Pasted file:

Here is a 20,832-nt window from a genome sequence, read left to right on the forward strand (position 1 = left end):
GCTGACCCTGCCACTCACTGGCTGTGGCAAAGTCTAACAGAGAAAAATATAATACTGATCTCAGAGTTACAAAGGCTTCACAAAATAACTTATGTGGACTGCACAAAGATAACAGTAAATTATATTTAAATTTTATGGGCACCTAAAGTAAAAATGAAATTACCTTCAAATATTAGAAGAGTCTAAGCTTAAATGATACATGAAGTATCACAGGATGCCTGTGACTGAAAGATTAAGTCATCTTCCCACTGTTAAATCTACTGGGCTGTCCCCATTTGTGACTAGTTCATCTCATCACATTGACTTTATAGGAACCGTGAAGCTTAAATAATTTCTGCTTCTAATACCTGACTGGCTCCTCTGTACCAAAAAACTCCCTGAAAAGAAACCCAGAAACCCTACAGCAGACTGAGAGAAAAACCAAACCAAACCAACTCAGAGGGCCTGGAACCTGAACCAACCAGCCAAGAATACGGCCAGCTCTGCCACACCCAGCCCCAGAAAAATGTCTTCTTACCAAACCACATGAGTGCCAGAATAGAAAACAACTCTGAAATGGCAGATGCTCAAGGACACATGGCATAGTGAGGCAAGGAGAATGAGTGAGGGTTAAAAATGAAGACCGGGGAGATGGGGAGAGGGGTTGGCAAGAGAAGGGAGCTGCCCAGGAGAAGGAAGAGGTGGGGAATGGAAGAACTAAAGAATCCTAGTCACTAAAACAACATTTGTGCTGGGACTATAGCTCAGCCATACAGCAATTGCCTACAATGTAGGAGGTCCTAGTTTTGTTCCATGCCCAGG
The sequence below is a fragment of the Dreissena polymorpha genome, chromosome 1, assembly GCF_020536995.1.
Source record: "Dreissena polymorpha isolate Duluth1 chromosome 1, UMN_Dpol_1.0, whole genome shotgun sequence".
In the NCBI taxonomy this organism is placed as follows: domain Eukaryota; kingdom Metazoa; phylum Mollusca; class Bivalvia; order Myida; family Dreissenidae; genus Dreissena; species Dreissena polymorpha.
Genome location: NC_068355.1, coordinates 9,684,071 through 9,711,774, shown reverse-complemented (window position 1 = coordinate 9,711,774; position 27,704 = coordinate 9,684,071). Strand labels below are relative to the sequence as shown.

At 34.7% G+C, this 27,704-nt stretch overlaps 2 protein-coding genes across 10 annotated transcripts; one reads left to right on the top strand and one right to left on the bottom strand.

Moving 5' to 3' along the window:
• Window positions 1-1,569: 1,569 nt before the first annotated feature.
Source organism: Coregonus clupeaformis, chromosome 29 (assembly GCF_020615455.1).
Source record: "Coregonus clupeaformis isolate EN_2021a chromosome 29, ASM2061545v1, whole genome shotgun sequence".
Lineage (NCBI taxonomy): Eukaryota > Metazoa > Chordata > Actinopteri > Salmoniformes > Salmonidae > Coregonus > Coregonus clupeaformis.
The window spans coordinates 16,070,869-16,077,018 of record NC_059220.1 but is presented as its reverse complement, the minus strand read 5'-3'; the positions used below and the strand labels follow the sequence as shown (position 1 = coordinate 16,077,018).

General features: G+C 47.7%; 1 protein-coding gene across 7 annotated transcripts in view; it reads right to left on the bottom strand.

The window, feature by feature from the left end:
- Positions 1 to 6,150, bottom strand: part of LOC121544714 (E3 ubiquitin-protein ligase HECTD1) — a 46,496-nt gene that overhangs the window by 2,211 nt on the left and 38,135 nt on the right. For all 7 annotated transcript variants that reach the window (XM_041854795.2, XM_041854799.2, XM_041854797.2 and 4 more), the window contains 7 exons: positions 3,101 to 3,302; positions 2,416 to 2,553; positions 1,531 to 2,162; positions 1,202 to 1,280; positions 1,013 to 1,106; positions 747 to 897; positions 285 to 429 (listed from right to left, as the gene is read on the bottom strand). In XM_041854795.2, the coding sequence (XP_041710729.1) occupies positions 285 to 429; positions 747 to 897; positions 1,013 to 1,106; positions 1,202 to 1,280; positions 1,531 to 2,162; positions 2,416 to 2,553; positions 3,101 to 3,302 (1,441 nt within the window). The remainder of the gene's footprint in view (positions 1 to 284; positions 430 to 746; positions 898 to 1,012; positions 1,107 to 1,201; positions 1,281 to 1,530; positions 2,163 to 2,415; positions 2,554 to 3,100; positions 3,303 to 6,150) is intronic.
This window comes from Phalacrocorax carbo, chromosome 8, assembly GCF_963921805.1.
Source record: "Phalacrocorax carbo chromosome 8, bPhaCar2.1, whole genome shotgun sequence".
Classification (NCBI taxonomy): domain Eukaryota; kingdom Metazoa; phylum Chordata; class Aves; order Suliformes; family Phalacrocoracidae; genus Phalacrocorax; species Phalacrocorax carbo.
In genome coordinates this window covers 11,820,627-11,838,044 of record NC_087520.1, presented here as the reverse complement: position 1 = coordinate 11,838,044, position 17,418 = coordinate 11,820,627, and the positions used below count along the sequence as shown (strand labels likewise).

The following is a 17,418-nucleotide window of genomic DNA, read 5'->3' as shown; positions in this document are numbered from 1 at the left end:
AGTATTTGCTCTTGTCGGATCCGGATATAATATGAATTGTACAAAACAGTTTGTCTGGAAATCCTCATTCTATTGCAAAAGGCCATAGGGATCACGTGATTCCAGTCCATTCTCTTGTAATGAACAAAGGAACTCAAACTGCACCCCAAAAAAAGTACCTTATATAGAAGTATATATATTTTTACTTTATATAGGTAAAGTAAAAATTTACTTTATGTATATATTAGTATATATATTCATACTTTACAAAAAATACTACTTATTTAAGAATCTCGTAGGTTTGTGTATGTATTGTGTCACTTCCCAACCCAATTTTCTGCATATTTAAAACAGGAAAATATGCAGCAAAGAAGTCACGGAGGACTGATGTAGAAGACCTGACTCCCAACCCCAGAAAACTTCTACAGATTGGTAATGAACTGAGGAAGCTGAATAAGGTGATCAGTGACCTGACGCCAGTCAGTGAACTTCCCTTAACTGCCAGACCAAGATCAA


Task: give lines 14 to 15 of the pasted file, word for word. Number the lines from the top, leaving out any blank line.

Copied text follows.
General features: G+C 47.7%; 1 protein-coding gene across 7 annotated transcripts in view; it reads right to left on the bottom strand.

The window, feature by feature from the left end: